John xv. is not here alleged; because in the teaching of the Vine and its branches the Lord does not set forth our oneness with Himself, but our need of dependence continual on Him in order to bear fruit. The necessity of communion with Him practically is the point, not the privilege of union.
But it is in chap. xvii. where this great truth of family union has its fullest expression. And no wonder; for it is the Son pouring out His heart's desires about His own to the Father before His departure. There are three occasions in our Lord's utterance where oneness is asked for His saints, and each of these has its own distinctive character.
First, in ver. 11 He says, "Holy Father, keep them in thy name which thou hast given me, that they may be one as we." It is for those who then surrounded Him (as is certain from vers. 12, &c.), about to preach, teach, and act with apostolic authority when, Himself gone on high, the new work of God had to see the light as the witness of Christ here below. He is not content with requesting that, as He was taking a new position as the glorified Man in heavenly glory, in virtue of His person and of His work (1-5), they might share it as far as could be, both before the Father (6-13) and before the world (14-21); He asks that in this they might be "one," further adding " even as we." This goes wonderfully far in His demand on the Father. And it was wonderfully answered in that unity of mind and purpose, of word and deed, of heart and service which characterised that holy band. Where and when was there anything to compare with it at any epoch before or since? It is the more striking in the twelve; for we heard of their marked differences, and their mutual jealousies, (alas! how like other saints and other servants of the Lord in all ages), which the presence of the Lord only checked but in no way excluded, as the Gospels faithfully tell us. See the same men when the Holy Spirit was given: how their words and ways by His power only evinced the activities and affections of the life they had in Christ! "Peter standing up with the eleven," they were now truly one. If the multitude of those that believed could be and is said to be of one heart and one soul, and earthly possessions only gave occasion for love, still more emphatically was it true of those "God set first in the church."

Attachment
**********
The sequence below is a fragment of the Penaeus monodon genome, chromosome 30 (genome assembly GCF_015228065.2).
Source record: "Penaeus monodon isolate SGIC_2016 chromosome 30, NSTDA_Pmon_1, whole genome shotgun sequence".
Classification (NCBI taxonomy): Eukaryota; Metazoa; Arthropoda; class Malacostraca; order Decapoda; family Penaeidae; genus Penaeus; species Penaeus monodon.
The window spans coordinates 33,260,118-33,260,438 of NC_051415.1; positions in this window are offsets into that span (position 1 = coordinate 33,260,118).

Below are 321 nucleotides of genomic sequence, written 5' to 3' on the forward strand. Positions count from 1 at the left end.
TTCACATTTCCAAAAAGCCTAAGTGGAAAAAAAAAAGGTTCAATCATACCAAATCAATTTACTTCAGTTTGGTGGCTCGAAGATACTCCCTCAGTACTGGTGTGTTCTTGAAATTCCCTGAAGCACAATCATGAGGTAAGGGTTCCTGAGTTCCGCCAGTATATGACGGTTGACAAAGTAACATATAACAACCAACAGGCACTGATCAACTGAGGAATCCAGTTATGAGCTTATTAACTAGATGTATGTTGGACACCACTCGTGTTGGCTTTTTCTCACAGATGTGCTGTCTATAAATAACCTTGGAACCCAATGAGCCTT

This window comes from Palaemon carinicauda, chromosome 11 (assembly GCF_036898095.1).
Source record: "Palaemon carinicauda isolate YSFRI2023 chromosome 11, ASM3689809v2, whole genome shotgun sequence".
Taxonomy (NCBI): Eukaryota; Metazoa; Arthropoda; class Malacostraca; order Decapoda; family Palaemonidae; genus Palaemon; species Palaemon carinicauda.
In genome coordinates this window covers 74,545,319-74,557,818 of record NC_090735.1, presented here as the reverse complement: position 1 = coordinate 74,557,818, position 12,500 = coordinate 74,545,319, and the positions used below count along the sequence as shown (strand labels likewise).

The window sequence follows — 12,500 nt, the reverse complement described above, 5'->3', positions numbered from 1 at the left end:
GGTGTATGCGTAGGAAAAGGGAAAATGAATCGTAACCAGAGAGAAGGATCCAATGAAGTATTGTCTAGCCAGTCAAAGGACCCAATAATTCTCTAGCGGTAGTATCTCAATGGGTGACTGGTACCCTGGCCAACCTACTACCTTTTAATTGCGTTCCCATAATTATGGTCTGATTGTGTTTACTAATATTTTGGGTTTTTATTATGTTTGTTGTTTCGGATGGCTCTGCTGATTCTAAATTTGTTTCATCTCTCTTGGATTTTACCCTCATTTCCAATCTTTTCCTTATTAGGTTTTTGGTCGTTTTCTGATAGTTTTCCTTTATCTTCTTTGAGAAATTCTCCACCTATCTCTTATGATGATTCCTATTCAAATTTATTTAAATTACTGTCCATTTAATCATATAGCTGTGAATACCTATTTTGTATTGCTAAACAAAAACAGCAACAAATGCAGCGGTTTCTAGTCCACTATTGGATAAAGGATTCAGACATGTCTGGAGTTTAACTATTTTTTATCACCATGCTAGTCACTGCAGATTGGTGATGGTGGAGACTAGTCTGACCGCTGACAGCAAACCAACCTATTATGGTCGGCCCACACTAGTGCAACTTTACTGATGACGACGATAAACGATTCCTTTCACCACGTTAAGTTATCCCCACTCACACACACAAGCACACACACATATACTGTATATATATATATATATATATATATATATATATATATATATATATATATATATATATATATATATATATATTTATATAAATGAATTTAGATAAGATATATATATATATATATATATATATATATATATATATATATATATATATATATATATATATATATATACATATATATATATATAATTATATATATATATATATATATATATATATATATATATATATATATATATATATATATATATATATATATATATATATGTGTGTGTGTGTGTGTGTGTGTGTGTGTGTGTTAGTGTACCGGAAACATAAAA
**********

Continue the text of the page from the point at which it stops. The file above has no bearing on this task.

Secondly, in ver. 20, 21 the Lord makes request "not for these only, but also for those who believe on him (Christ) through their word." This enlarges the sphere, and embraces the mass of the saints following, who received the gospel in the love of the truth. Here therefore, anticipating the world-wide testimony and its rich results, He says "that they may all be one, as thou father [art] in me and I in thee, that they also may be one in us, that the world may believe that thou didst send me." It is not at all so simple and absolute as in the first case, where divine power wrought to secure an end so all-important. The vast range of their mission was an astonishing witness to the grace that operated in the face of every hindrance, but the effect of the power was attenuated ere long and never so complete. It is the unity of grace, of Christians in the Father and the Son (" one in us "), rising above obstacles within and without through the power of what was revealed and of Him Who made the blessing theirs: to the world, which had known them so different in every way and now beheld them " one," a testimony far mightier than miracles however striking and numerous. And so it runs, "that the world may believe that thou didst send me." For this was what sounded out in every place-that the Father sent the Son as Saviour of the world, themselves its living example in their measure, all prejudice notwithstanding.
Thirdly, " the glory which thou hast given me I have given them, that they may be one, even as we are one; I in them, and thou in me, that they may be perfected into one, that the world may know that thou didst send me, and lovedst them even as thou lovedst me." Here, though the Lord gave the title then, He looks on to the glory and the glory displayed to the world. It is oneness in that day, and is a character without alloy, quite answering to that of the new Jerusalem in Rev. xxi, where the world beholds the glory of the heavenly city, the Bride or Lambs wife; not the mutuality of grace as now, but the order of glory, Christ in the glorified saints, and the Father in Christ. Hence then only will they be "perfected into one;" and then only will the world "know" that the Father sent the Son. For how else could those who were once sinners be in heavenly glory but by His Son sent for their salvation? How else, that the Father loved them even as He loved the Son, but by their manifestation with Him in glory? It is now a question of the world's "believing;" in that day the world will "know," because it will see the glory in which Christ and the church will shine together.